I have to move on to a bunch of other topics that have gotten stacked up in my blog post queue given all the Social Innovation Fund discussion. But I want to cover one more aspect of the situation first because I’ve gotten a number of questions about it (including from non-finalist grantees).
The event that drove the Fund to release so much information about the grantees and the grantmaking process was Paul Light, a reviewer for the fund, announcing that he had given one of the grantees (New Profit) the lowest possible rating and asking how it was possible that they had gone on to win an award. [Update, actually a quick reader correctly points out that a number of issues pushed the Fund’s disclosure, including Light’s comments, questions from the New York Times, Chronicle of Philanthropy, Nonprofit Quarterly and others]. While much attention has been paid to the fact that the Fund released the application material and reviewer comments, the Fund also released detailed information on the various rounds of reviews and the scoring of the finalist grantees.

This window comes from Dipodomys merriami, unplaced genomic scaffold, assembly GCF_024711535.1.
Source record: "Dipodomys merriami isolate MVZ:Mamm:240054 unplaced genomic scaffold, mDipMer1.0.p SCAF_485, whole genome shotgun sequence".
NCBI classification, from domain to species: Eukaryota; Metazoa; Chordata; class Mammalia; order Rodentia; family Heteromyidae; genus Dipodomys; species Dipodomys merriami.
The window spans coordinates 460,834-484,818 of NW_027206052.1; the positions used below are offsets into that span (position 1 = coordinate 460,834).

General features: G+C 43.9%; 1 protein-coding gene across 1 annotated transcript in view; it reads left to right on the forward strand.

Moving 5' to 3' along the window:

The Fund went through a four stage process to score the applications. Notably, the Fund did not simply rank all the applications and give the grants to the top scorers. Instead, the Fund used a “playoff” system similar to how most sports award championships.
16 separate three person panels of reviewers rated the 54 applications. Two panels were assigned to each application. They rated the applications with one of four scores, Excellent (I), Strong (II), Satisfactory (III) or Weak/Non-Responsive (IV).
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All applicants which received at least one Excellent rating moved to Phase II. All applicants which received Strong ratings from both panels moved forward. Of the 15 organizations that received one Strong and one Satisfactory rating, 11 moved forward and 4 were disqualified because issues were raised by reviewers that would not have be clarified in Phase II. In total, 31 applications moved to Phase II.